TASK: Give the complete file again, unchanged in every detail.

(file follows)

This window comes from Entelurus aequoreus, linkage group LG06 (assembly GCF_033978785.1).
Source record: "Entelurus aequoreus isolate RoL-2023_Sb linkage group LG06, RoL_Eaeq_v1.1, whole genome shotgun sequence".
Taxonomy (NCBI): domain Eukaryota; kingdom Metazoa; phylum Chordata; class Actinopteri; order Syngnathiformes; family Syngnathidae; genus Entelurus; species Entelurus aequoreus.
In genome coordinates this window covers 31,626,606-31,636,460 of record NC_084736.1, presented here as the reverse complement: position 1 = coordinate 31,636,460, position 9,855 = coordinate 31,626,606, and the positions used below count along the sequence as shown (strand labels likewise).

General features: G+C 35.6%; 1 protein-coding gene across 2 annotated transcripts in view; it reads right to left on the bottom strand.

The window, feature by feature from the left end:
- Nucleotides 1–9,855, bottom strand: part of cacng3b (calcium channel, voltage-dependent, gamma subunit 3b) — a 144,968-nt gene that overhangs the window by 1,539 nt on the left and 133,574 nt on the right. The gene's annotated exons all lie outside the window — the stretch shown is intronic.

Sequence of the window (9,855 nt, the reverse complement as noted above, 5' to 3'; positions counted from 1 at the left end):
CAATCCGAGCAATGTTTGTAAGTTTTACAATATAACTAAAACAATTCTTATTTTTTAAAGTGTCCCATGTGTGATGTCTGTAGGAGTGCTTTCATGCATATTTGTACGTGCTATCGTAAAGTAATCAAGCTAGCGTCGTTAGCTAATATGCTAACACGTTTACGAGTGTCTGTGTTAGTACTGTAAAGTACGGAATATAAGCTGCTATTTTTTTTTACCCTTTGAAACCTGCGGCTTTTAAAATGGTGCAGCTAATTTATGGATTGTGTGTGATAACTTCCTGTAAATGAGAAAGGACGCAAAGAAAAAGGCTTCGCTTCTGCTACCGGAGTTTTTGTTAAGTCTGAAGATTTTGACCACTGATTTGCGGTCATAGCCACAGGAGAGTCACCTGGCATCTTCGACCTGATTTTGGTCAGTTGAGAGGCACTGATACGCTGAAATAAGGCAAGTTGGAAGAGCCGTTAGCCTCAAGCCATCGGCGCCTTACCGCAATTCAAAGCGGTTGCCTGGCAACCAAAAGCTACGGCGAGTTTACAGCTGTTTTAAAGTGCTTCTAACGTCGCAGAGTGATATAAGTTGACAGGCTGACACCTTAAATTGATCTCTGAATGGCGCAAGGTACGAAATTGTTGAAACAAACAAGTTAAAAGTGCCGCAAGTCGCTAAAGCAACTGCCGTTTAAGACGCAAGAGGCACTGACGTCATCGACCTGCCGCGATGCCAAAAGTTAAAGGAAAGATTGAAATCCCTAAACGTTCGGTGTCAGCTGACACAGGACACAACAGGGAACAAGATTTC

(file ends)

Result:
This window comes from Entelurus aequoreus, linkage group LG06 (assembly GCF_033978785.1).
Source record: "Entelurus aequoreus isolate RoL-2023_Sb linkage group LG06, RoL_Eaeq_v1.1, whole genome shotgun sequence".
Taxonomy (NCBI): domain Eukaryota; kingdom Metazoa; phylum Chordata; class Actinopteri; order Syngnathiformes; family Syngnathidae; genus Entelurus; species Entelurus aequoreus.
In genome coordinates this window covers 31,626,606-31,636,460 of record NC_084736.1, presented here as the reverse complement: position 1 = coordinate 31,636,460, position 9,855 = coordinate 31,626,606, and the positions used below count along the sequence as shown (strand labels likewise).

General features: G+C 35.6%; 1 protein-coding gene across 2 annotated transcripts in view; it reads right to left on the bottom strand.

The window, feature by feature from the left end:
- Nucleotides 1–9,855, bottom strand: part of cacng3b (calcium channel, voltage-dependent, gamma subunit 3b) — a 144,968-nt gene that overhangs the window by 1,539 nt on the left and 133,574 nt on the right. The gene's annotated exons all lie outside the window — the stretch shown is intronic.

Sequence of the window (9,855 nt, the reverse complement as noted above, 5' to 3'; positions counted from 1 at the left end):
CAATCCGAGCAATGTTTGTAAGTTTTACAATATAACTAAAACAATTCTTATTTTTTAAAGTGTCCCATGTGTGATGTCTGTAGGAGTGCTTTCATGCATATTTGTACGTGCTATCGTAAAGTAATCAAGCTAGCGTCGTTAGCTAATATGCTAACACGTTTACGAGTGTCTGTGTTAGTACTGTAAAGTACGGAATATAAGCTGCTATTTTTTTTTACCCTTTGAAACCTGCGGCTTTTAAAATGGTGCAGCTAATTTATGGATTGTGTGTGATAACTTCCTGTAAATGAGAAAGGACGCAAAGAAAAAGGCTTCGCTTCTGCTACCGGAGTTTTTGTTAAGTCTGAAGATTTTGACCACTGATTTGCGGTCATAGCCACAGGAGAGTCACCTGGCATCTTCGACCTGATTTTGGTCAGTTGAGAGGCACTGATACGCTGAAATAAGGCAAGTTGGAAGAGCCGTTAGCCTCAAGCCATCGGCGCCTTACCGCAATTCAAAGCGGTTGCCTGGCAACCAAAAGCTACGGCGAGTTTACAGCTGTTTTAAAGTGCTTCTAACGTCGCAGAGTGATATAAGTTGACAGGCTGACACCTTAAATTGATCTCTGAATGGCGCAAGGTACGAAATTGTTGAAACAAACAAGTTAAAAGTGCCGCAAGTCGCTAAAGCAACTGCCGTTTAAGACGCAAGAGGCACTGACGTCATCGACCTGCCGCGATGCCAAAAGTTAAAGGAAAGATTGAAATCCCTAAACGTTCGGTGTCAGCTGACACAGGACACAACAGGGAACAAGATTTC